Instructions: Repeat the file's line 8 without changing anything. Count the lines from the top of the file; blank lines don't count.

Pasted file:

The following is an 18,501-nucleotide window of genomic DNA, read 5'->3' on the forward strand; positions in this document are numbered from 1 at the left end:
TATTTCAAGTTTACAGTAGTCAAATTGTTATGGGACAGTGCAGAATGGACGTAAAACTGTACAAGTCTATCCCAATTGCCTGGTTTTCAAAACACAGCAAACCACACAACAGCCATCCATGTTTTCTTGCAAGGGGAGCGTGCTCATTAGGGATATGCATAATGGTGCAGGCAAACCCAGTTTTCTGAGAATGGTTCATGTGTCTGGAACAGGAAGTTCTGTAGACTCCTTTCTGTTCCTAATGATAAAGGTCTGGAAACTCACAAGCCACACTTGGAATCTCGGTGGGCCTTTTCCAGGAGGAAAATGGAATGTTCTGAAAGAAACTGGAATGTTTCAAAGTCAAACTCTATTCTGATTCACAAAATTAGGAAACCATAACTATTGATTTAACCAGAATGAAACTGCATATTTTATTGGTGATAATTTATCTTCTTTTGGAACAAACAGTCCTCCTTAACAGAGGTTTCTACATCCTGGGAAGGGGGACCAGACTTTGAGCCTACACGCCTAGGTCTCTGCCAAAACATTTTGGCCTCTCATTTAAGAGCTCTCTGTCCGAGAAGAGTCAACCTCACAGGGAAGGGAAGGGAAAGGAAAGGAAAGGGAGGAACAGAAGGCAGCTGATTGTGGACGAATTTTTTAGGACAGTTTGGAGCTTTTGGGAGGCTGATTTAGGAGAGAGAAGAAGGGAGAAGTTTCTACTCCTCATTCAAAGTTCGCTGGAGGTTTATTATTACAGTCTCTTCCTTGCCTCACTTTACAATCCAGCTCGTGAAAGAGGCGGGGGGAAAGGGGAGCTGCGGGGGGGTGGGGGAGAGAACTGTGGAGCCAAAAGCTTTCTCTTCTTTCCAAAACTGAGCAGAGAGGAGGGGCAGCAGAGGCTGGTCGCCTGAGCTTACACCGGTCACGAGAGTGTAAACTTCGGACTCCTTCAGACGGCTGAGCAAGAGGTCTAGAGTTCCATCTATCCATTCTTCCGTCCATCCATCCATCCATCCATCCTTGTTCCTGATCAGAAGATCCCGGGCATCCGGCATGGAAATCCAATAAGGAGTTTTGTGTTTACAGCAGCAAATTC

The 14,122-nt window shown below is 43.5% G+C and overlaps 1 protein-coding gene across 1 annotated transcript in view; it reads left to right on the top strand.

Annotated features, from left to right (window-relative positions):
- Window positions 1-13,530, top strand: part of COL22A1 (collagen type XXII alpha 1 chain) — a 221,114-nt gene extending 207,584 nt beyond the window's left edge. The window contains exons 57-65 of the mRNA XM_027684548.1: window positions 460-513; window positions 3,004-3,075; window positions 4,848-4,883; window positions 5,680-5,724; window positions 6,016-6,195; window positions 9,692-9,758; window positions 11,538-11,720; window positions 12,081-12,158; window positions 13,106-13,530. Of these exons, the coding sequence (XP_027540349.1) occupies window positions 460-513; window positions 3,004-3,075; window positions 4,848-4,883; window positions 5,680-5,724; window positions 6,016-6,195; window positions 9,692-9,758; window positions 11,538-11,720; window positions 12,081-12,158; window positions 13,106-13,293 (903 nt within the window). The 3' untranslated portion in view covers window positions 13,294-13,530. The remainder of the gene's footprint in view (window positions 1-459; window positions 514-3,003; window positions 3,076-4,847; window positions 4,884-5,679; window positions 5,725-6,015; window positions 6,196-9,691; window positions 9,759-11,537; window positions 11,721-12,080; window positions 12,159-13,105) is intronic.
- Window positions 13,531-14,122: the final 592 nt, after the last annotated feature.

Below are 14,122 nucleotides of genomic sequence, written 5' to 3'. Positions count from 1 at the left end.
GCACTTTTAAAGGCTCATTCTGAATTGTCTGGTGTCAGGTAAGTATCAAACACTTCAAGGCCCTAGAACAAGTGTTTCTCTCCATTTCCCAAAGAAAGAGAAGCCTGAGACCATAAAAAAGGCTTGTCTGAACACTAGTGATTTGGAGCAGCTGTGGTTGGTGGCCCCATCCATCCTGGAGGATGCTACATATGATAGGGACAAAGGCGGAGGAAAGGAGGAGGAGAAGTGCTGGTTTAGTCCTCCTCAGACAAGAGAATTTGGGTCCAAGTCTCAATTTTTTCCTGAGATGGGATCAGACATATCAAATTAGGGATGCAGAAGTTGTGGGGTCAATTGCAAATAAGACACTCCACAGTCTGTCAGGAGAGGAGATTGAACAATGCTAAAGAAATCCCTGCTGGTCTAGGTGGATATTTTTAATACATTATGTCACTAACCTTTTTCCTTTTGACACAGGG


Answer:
GCACTTTTAAAGGCTCATTCTGAATTGTCTGGTGTCAGGTAAGTATCAAACACTTCAAGGCCCTAGAACAAGTGTTTCTCTCCATTTCCCAAAGAAAGAGAAGCCTGAGACCATAAAAAAGGCTTGTCTGAACACTAGTGATTTGGAGCAGCTGTGGTTGGTGGCCCCATCCATCCTGGAGGATGCTACATATGATAGGGACAAAGGCGGAGGAAAGGAGGAGGAGAAGTGCTGGTTTAGTCCTCCTCAGACAAGAGAATTTGGGTCCAAGTCTCAATTTTTTCCTGAGATGGGATCAGACATATCAAATTAGGGATGCAGAAGTTGTGGGGTCAATTGCAAATAAGACACTCCACAGTCTGTCAGGAGAGGAGATTGAACAATGCTAAAGAAATCCCTGCTGGTCTAGGTGGATATTTTTAATACATTATGTCACTAACCTTTTTCCTTTTGACACAGGG